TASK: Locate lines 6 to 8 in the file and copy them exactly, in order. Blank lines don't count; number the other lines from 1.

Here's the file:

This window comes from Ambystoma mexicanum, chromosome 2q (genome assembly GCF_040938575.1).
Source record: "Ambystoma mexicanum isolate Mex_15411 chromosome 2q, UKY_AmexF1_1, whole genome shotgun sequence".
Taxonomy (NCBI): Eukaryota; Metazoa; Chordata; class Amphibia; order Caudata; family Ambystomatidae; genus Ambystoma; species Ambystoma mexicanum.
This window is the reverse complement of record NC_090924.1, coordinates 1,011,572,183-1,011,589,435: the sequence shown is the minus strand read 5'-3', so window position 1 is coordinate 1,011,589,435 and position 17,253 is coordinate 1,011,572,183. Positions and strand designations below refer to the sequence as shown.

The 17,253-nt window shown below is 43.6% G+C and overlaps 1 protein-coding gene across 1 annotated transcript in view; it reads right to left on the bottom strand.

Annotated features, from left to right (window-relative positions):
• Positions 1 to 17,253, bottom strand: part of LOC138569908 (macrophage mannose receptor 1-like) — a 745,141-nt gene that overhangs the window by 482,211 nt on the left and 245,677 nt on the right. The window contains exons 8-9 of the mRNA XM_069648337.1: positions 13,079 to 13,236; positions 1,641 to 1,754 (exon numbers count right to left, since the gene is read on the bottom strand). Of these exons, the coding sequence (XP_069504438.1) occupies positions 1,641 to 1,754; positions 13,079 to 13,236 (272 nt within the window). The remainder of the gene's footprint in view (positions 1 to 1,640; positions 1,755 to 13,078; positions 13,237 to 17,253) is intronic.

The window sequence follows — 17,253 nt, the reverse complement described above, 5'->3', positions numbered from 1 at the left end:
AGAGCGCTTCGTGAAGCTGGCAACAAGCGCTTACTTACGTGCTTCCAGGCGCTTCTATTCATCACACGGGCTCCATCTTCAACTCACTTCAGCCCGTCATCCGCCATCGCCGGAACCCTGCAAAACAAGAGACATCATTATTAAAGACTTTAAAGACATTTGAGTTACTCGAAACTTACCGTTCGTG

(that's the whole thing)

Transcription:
Annotated features, from left to right (window-relative positions):
• Positions 1 to 17,253, bottom strand: part of LOC138569908 (macrophage mannose receptor 1-like) — a 745,141-nt gene that overhangs the window by 482,211 nt on the left and 245,677 nt on the right. The window contains exons 8-9 of the mRNA XM_069648337.1: positions 13,079 to 13,236; positions 1,641 to 1,754 (exon numbers count right to left, since the gene is read on the bottom strand). Of these exons, the coding sequence (XP_069504438.1) occupies positions 1,641 to 1,754; positions 13,079 to 13,236 (272 nt within the window). The remainder of the gene's footprint in view (positions 1 to 1,640; positions 1,755 to 13,078; positions 13,237 to 17,253) is intronic.

The window sequence follows — 17,253 nt, the reverse complement described above, 5'->3', positions numbered from 1 at the left end: